The timestamps in the Arducopter logfile differ at maximum by 8ms from the events recorded by the Reach module. And the Arducopter logfiles provide yaw, pitch and roll values too… .

Which flightcontroller are you using?


I also had problems with “drift” of ardupilot clocks and the emlid reach timestamps, somewhere near 140ms per hour.

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Yes, I also encountered problems with trifting.

My approach is to only use the time difference from the Arducopter log and set the error value higher (since it is a cycle slip its >1 m anyhow…) . I do not aim for accurate positions for the lost events but for assigning the high quality time marks to the right images.

I guess that the attitude information within the cam messages is not affected by the drifting?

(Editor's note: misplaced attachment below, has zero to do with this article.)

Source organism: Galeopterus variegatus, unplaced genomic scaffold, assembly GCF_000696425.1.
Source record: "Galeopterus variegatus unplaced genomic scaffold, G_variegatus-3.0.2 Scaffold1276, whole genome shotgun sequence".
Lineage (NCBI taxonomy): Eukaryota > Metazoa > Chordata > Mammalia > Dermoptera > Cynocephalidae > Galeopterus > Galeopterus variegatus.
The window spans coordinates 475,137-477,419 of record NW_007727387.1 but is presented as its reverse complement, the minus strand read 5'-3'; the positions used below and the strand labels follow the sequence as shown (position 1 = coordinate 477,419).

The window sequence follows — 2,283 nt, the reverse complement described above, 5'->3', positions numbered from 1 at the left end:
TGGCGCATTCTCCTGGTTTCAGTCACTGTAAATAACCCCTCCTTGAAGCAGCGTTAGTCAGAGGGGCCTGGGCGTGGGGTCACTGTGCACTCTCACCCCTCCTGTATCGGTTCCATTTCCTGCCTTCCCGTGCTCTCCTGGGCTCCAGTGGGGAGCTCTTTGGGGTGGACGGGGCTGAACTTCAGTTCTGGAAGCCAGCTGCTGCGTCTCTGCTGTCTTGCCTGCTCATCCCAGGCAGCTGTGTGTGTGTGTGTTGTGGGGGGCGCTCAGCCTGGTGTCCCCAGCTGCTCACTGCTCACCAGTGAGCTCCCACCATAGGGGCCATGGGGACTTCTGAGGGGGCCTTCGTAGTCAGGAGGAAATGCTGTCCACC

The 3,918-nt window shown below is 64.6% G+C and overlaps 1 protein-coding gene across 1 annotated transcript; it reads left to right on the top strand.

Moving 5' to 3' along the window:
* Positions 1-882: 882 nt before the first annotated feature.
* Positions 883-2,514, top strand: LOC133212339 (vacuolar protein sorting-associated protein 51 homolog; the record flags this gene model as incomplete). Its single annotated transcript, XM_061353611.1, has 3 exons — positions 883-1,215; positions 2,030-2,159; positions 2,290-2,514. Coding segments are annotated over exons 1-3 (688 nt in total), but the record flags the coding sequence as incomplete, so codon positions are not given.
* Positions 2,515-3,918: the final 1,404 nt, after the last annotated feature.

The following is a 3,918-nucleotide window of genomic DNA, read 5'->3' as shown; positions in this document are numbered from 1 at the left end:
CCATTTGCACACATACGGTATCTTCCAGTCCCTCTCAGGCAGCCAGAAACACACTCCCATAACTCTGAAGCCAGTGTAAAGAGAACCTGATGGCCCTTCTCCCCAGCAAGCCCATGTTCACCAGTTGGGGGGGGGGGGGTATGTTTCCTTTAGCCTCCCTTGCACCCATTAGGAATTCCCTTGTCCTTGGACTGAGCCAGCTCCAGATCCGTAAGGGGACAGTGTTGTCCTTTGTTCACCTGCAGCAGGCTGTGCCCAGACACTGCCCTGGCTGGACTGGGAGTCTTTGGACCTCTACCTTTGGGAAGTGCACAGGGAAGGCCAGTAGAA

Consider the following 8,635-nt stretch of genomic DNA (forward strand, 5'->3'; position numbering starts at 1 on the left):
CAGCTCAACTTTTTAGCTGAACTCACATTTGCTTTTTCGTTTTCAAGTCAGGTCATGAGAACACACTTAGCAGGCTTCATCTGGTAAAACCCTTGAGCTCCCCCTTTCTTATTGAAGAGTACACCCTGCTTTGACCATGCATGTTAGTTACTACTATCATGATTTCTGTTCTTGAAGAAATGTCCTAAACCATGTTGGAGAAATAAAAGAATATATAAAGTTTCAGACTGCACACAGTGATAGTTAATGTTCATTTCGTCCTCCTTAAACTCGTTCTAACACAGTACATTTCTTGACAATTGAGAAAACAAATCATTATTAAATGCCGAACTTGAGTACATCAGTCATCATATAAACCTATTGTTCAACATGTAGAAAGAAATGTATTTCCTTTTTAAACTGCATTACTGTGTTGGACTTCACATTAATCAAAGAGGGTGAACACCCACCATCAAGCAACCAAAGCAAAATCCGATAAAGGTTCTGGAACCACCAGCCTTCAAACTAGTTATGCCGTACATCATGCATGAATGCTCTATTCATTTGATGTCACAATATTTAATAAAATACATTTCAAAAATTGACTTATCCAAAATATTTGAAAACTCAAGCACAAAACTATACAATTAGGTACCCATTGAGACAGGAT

I would assume that to be true.

Something that I have found in testing over the last couple of months is that if you use GCP’s the actual timing as long as it is relative doesn’t matter. I’m basically using the PPK just to get a more accurate position of all the images relative to each other. The GCP’s place the map correctly.

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That’s a very good practice, and often how traditional photogrammetry from manned systems go. It puts the accuracy (not precision) on the surveyor rather than the photogrammetrist. In addition, flat surfaces are notorious at causing large elevation errors when in-situ lens calibration happens by default. Calibrate your lens and use the results for future processing… it will reduce those z-errors significantly. On a final note, I also use a GCP as my base station location in order to link my airborne to ground control.